Another modification was a so-called discharge nozzle, with which we could simulate a small noisy blow-up. In the same moment a colour mark was thrown on the tar. As soon as the guy hit the brake pedal, another mark was thrown. This was much better to show the driver his reaction time on the track. Much more realistic, then any time slip. This equipment was on all (S)CJ Mustangs.

What followed after the Mustangs?

Later until 72 we used Pintos and Mavericks. The Mavericks were really super. I remember them very well. There was one moment that made me really proud. We were the only ones allowed to stage our cars - with approval from the authorities - at the IWO JIMA memorial place for a promotion event. Those who know this place are pretty much aware that such things would be never allowed. However the approval showed what acceptance our program had. The main reason was to save lives!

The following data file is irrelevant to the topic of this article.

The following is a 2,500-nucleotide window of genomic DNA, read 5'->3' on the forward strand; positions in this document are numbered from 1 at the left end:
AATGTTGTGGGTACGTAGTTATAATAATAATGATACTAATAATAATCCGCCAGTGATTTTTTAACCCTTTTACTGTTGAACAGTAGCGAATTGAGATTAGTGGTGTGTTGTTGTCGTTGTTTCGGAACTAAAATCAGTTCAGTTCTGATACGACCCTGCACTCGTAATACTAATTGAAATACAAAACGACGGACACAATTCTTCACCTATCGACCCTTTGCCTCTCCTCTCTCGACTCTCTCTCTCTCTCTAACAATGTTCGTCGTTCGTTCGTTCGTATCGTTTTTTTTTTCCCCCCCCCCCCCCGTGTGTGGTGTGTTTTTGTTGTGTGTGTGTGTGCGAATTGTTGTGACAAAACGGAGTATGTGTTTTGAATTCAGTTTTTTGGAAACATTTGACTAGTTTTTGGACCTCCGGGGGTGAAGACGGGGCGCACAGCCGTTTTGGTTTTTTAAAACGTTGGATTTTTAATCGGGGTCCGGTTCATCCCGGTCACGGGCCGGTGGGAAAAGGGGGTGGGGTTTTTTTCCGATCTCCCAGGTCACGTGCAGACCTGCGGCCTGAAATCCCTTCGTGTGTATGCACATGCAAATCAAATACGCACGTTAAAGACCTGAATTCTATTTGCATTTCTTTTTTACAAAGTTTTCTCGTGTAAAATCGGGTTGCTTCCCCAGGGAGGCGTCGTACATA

What was your part in the team?

I was the coordinator of the tour and the contact person for the Marines on the spot. It was not so easy to get the necessary transport possibilities and approvals in a war area. It meant lots of work. When we started I had a contract with a steamship agency, that carried our cars. Later the Marine itself cared for it by themselves.

Beside from the asian tour, which countries did you visit in Europe back then?